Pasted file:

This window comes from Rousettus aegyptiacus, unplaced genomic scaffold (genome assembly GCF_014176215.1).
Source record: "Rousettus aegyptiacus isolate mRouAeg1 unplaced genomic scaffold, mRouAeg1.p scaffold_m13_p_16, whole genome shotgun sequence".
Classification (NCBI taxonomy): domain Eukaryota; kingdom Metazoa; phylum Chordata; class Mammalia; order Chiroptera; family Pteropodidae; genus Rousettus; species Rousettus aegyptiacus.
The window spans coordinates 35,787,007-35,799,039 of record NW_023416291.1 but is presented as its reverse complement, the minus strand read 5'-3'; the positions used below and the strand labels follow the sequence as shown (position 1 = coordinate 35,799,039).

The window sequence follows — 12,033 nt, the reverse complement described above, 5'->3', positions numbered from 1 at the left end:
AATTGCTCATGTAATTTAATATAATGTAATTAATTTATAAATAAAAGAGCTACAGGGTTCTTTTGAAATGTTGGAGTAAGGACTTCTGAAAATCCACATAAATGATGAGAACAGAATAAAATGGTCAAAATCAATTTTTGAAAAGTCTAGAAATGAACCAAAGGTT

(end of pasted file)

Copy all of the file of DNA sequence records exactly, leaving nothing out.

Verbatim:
This window comes from Rousettus aegyptiacus, unplaced genomic scaffold (genome assembly GCF_014176215.1).
Source record: "Rousettus aegyptiacus isolate mRouAeg1 unplaced genomic scaffold, mRouAeg1.p scaffold_m13_p_16, whole genome shotgun sequence".
Classification (NCBI taxonomy): domain Eukaryota; kingdom Metazoa; phylum Chordata; class Mammalia; order Chiroptera; family Pteropodidae; genus Rousettus; species Rousettus aegyptiacus.
The window spans coordinates 35,787,007-35,799,039 of record NW_023416291.1 but is presented as its reverse complement, the minus strand read 5'-3'; the positions used below and the strand labels follow the sequence as shown (position 1 = coordinate 35,799,039).

The window sequence follows — 12,033 nt, the reverse complement described above, 5'->3', positions numbered from 1 at the left end:
AATTGCTCATGTAATTTAATATAATGTAATTAATTTATAAATAAAAGAGCTACAGGGTTCTTTTGAAATGTTGGAGTAAGGACTTCTGAAAATCCACATAAATGATGAGAACAGAATAAAATGGTCAAAATCAATTTTTGAAAAGTCTAGAAATGAACCAAAGGTT